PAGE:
Why Inclusive Education Is for All Children, Everywhere

Why Inclusive Education Is for All Children, Everywhere

Earlier this month, the United Nations took a vital step in supporting quality inclusive education for all children. In adopting General Comment No. 4, the UN Committee on the Rights of Persons with Disabilities has clearly defined inclusive education as a fundamental human right of all persons, including persons with disabilities.

At the Open Society Foundations, this is what we have been pushing for through our grant making and our advocacy. We have, among other efforts, worked around the world to win recognition of children’s right to inclusive education, funded empirical research on barriers to education for young people with disabilities, supported networking and learning opportunities for teachers and parents, and convened stakeholders and activists to implement the UN Convention on the Rights of Persons with Disabilities, which celebrates its 10th anniversary this year.

Inclusive education means different and diverse students learn side by side in the same classroom. It means qualified teaching assistants and specialists are available to help facilitate learning. It means that the curriculum being taught includes recognition of and contributions by marginalized and minority groups. Finally, it means meaningful parental involvement in transforming attitudes at home and in communities.

These things may sound basic. But, unfortunately, children around the world are excluded from schools because of disability, race, language, religion, gender, migration, or socioeconomic status. Such exclusion perpetuates discrimination that has lifelong effects. And, too often, efforts at reform fail and simply replicate these biases and reinforce marginalization.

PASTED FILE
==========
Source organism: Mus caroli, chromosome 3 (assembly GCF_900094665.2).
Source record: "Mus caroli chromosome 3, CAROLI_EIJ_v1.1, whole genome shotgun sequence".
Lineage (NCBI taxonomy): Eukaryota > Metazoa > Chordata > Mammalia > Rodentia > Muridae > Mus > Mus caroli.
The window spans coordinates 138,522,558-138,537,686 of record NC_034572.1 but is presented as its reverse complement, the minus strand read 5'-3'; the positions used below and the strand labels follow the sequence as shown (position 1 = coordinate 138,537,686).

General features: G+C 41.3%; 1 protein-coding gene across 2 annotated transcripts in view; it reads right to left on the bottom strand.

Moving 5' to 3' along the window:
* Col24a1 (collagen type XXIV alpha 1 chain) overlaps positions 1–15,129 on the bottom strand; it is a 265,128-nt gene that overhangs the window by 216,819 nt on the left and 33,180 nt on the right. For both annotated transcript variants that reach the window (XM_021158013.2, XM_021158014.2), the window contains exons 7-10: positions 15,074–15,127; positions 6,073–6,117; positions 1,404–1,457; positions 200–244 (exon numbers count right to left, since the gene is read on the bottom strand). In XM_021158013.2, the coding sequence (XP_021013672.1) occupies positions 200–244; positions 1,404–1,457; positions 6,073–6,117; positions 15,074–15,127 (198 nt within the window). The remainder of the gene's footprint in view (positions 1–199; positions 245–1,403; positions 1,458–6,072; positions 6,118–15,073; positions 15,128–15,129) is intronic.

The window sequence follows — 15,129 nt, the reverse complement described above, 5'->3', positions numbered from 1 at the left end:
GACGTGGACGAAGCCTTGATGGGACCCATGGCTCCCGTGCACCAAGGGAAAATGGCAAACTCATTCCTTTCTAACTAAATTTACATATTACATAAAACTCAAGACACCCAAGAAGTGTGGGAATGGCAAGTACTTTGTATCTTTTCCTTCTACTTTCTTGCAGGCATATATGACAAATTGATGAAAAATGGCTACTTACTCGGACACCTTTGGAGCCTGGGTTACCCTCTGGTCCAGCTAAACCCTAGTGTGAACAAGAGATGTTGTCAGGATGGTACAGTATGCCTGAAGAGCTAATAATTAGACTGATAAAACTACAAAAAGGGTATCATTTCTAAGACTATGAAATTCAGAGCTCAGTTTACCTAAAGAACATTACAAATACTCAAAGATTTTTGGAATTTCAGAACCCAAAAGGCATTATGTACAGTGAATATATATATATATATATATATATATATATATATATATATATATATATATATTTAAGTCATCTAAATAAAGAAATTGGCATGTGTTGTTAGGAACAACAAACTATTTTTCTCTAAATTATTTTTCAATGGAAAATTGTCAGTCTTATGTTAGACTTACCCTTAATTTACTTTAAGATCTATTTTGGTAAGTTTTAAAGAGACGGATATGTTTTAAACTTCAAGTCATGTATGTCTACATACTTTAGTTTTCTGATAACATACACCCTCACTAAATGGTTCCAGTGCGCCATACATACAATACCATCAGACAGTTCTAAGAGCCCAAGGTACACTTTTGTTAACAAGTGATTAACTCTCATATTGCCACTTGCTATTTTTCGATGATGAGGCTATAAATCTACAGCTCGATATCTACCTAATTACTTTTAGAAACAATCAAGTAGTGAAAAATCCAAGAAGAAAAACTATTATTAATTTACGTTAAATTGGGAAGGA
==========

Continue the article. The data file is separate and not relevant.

All children have the right to grow, learn, and develop alongside their peers. Too many people still believe that inclusive education is only about children with disabilities, when in fact all children do better in inclusive classrooms. The UN Committee’s adoption of General Comment No. 4 now makes this explicit by declaring that inclusive education is “central to achieving high quality education for all learners at all levels, and for the development of inclusive, peaceful, and fair societies.” The charge for each and every one of us is to work towards fulfilling this promise.

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There is urgent need to make IE a constitutional issue in party states.

Education for all is very important, Cambodia started the Program from 2001, I have been start the Village mapping with children with disability on children drop out off school and exclusion children from education of girls and children with disability at rural areas of Kg Speu Province, from 2001 to this year, girls and children with disability still discrimination from Society, Schools and Health center and some institution not yet build Ram for Children with disability the class room and no accessibility (no elevator) to DC claim to high level of building such as from second or third floor. The Women and girls with disability still live with triple discrimination and violation from family and Society.

yes i conform that childresn of all regardless of races, disabilities, religion.... should learn in an inclusive environemnt, here in my country, ETHIOPIA, the Government has take some measures and some changes has brought, but the understanding here is that inclusive education is meant about the disabled children and even there is lack of awarness among the society, families kept /locked/ their disabled children at home.